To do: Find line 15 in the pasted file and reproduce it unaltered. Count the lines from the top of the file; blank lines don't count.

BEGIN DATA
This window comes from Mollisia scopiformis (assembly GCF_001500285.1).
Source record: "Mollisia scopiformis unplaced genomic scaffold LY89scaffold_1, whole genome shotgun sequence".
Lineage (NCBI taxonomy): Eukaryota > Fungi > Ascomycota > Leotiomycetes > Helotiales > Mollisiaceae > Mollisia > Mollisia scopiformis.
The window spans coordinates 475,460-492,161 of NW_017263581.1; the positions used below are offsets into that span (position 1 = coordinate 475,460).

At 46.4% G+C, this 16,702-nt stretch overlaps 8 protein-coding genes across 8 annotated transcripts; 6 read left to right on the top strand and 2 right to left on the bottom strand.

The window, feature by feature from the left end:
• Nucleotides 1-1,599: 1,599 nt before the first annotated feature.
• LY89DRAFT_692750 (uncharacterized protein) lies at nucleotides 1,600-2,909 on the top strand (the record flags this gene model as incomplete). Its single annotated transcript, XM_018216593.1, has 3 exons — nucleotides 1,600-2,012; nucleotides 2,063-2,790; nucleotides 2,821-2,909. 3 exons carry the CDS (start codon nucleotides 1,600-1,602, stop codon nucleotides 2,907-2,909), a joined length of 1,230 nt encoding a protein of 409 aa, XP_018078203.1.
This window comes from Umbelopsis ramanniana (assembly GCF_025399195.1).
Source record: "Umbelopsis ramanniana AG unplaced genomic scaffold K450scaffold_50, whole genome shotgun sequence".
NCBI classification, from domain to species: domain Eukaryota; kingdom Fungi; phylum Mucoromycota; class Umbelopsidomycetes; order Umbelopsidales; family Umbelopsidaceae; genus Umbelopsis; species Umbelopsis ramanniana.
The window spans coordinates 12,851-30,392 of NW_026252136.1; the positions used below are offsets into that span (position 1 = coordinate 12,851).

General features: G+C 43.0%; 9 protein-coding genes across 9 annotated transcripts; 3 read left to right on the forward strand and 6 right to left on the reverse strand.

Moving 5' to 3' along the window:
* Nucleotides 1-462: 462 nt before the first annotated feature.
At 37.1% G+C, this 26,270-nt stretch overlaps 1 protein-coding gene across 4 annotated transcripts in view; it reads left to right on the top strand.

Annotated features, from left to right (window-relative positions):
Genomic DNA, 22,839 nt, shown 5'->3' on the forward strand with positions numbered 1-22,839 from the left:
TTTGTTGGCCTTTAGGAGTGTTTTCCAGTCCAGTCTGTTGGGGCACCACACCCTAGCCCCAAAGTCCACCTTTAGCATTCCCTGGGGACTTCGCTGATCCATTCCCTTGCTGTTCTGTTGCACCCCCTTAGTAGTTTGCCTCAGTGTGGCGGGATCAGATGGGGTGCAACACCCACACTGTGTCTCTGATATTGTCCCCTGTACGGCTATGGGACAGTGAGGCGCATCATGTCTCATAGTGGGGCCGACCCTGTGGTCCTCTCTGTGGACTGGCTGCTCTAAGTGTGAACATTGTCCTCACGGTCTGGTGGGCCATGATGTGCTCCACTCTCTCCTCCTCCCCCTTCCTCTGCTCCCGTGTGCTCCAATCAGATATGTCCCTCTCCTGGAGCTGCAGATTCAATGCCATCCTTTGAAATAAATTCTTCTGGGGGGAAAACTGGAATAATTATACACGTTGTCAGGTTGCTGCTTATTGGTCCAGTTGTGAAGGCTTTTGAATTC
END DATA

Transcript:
* Nucleotides 1-462: 462 nt before the first annotated feature.